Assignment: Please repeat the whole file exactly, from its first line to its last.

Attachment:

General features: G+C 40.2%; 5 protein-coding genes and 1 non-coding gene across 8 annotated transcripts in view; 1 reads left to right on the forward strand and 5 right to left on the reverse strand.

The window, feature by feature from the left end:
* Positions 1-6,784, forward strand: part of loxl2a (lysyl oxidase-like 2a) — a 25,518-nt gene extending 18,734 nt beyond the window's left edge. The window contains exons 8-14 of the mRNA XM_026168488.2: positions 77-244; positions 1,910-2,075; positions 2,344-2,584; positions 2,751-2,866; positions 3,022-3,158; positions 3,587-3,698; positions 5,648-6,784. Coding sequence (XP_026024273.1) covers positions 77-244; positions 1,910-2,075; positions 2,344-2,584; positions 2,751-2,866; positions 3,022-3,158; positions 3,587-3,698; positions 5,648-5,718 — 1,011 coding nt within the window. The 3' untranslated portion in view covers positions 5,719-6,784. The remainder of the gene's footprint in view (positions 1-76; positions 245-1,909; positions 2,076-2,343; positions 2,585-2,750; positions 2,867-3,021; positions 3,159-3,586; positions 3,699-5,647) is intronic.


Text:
General features: G+C 40.2%; 5 protein-coding genes and 1 non-coding gene across 8 annotated transcripts in view; 1 reads left to right on the forward strand and 5 right to left on the reverse strand.

The window, feature by feature from the left end:
* Positions 1-6,784, forward strand: part of loxl2a (lysyl oxidase-like 2a) — a 25,518-nt gene extending 18,734 nt beyond the window's left edge. The window contains exons 8-14 of the mRNA XM_026168488.2: positions 77-244; positions 1,910-2,075; positions 2,344-2,584; positions 2,751-2,866; positions 3,022-3,158; positions 3,587-3,698; positions 5,648-6,784. Coding sequence (XP_026024273.1) covers positions 77-244; positions 1,910-2,075; positions 2,344-2,584; positions 2,751-2,866; positions 3,022-3,158; positions 3,587-3,698; positions 5,648-5,718 — 1,011 coding nt within the window. The 3' untranslated portion in view covers positions 5,719-6,784. The remainder of the gene's footprint in view (positions 1-76; positions 245-1,909; positions 2,076-2,343; positions 2,585-2,750; positions 2,867-3,021; positions 3,159-3,586; positions 3,699-5,647) is intronic.